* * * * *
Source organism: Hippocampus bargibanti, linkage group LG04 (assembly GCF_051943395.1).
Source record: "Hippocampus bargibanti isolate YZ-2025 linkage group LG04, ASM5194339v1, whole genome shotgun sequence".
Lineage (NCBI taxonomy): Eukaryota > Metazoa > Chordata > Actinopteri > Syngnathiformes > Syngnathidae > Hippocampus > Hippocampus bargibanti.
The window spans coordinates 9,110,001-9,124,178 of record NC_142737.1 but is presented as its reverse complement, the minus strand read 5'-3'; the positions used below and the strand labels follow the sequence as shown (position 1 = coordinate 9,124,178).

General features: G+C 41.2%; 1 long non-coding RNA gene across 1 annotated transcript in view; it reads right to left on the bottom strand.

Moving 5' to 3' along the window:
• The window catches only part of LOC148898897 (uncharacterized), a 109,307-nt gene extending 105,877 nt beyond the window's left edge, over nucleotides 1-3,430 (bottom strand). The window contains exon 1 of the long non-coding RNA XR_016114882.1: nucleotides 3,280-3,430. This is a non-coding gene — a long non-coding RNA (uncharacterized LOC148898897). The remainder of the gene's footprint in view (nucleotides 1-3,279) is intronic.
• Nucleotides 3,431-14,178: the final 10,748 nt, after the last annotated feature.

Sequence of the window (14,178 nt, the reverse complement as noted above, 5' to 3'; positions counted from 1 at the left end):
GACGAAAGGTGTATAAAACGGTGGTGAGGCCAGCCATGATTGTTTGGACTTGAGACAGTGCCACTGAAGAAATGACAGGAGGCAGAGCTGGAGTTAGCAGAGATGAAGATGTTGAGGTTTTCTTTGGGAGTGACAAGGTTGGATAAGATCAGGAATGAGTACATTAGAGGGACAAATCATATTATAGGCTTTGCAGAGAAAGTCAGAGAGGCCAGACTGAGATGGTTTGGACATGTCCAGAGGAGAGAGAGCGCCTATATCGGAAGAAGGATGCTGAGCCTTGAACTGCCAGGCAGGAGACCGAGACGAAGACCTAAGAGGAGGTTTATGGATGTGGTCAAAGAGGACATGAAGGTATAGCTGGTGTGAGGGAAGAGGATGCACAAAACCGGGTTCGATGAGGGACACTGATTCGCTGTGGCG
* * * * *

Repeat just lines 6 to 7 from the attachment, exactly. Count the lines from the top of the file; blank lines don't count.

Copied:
Moving 5' to 3' along the window:
• The window catches only part of LOC148898897 (uncharacterized), a 109,307-nt gene extending 105,877 nt beyond the window's left edge, over nucleotides 1-3,430 (bottom strand). The window contains exon 1 of the long non-coding RNA XR_016114882.1: nucleotides 3,280-3,430. This is a non-coding gene — a long non-coding RNA (uncharacterized LOC148898897). The remainder of the gene's footprint in view (nucleotides 1-3,279) is intronic.